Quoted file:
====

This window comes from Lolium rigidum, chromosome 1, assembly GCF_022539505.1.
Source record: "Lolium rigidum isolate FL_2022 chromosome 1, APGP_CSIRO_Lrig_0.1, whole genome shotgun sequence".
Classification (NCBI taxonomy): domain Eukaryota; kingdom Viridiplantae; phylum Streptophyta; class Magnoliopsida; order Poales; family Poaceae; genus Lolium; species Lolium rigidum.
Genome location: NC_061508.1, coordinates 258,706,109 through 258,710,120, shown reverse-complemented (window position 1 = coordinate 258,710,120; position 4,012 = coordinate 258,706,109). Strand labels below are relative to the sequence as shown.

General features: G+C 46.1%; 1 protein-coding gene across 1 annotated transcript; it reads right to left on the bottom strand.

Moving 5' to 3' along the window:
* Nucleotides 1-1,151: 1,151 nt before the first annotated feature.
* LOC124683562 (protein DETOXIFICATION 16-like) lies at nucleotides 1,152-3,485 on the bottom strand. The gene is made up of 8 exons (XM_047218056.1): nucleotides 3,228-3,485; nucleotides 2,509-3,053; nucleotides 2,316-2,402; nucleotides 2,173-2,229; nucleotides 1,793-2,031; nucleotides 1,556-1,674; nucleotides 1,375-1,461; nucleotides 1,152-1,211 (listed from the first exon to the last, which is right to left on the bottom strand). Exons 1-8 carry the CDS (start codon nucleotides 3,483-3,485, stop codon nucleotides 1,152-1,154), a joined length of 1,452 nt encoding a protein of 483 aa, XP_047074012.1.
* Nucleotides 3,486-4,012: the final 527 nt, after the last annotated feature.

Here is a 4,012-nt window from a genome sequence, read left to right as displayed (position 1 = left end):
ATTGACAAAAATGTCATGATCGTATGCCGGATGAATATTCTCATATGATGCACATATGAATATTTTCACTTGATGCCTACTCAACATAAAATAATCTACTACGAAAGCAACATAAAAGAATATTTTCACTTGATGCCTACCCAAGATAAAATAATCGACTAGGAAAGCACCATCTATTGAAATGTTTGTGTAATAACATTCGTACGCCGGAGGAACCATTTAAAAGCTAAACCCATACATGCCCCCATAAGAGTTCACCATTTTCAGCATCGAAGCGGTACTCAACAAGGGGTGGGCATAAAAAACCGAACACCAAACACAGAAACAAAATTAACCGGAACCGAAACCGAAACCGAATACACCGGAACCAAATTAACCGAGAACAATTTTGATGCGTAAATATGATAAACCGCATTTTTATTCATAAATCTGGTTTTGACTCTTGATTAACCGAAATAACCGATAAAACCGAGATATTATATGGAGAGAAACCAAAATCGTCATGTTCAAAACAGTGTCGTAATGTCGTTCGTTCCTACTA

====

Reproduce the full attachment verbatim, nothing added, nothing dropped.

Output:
This window comes from Lolium rigidum, chromosome 1, assembly GCF_022539505.1.
Source record: "Lolium rigidum isolate FL_2022 chromosome 1, APGP_CSIRO_Lrig_0.1, whole genome shotgun sequence".
Classification (NCBI taxonomy): domain Eukaryota; kingdom Viridiplantae; phylum Streptophyta; class Magnoliopsida; order Poales; family Poaceae; genus Lolium; species Lolium rigidum.
Genome location: NC_061508.1, coordinates 258,706,109 through 258,710,120, shown reverse-complemented (window position 1 = coordinate 258,710,120; position 4,012 = coordinate 258,706,109). Strand labels below are relative to the sequence as shown.

General features: G+C 46.1%; 1 protein-coding gene across 1 annotated transcript; it reads right to left on the bottom strand.

Moving 5' to 3' along the window:
* Nucleotides 1-1,151: 1,151 nt before the first annotated feature.
* LOC124683562 (protein DETOXIFICATION 16-like) lies at nucleotides 1,152-3,485 on the bottom strand. The gene is made up of 8 exons (XM_047218056.1): nucleotides 3,228-3,485; nucleotides 2,509-3,053; nucleotides 2,316-2,402; nucleotides 2,173-2,229; nucleotides 1,793-2,031; nucleotides 1,556-1,674; nucleotides 1,375-1,461; nucleotides 1,152-1,211 (listed from the first exon to the last, which is right to left on the bottom strand). Exons 1-8 carry the CDS (start codon nucleotides 3,483-3,485, stop codon nucleotides 1,152-1,154), a joined length of 1,452 nt encoding a protein of 483 aa, XP_047074012.1.
* Nucleotides 3,486-4,012: the final 527 nt, after the last annotated feature.

Here is a 4,012-nt window from a genome sequence, read left to right as displayed (position 1 = left end):
ATTGACAAAAATGTCATGATCGTATGCCGGATGAATATTCTCATATGATGCACATATGAATATTTTCACTTGATGCCTACTCAACATAAAATAATCTACTACGAAAGCAACATAAAAGAATATTTTCACTTGATGCCTACCCAAGATAAAATAATCGACTAGGAAAGCACCATCTATTGAAATGTTTGTGTAATAACATTCGTACGCCGGAGGAACCATTTAAAAGCTAAACCCATACATGCCCCCATAAGAGTTCACCATTTTCAGCATCGAAGCGGTACTCAACAAGGGGTGGGCATAAAAAACCGAACACCAAACACAGAAACAAAATTAACCGGAACCGAAACCGAAACCGAATACACCGGAACCAAATTAACCGAGAACAATTTTGATGCGTAAATATGATAAACCGCATTTTTATTCATAAATCTGGTTTTGACTCTTGATTAACCGAAATAACCGATAAAACCGAGATATTATATGGAGAGAAACCAAAATCGTCATGTTCAAAACAGTGTCGTAATGTCGTTCGTTCCTACTA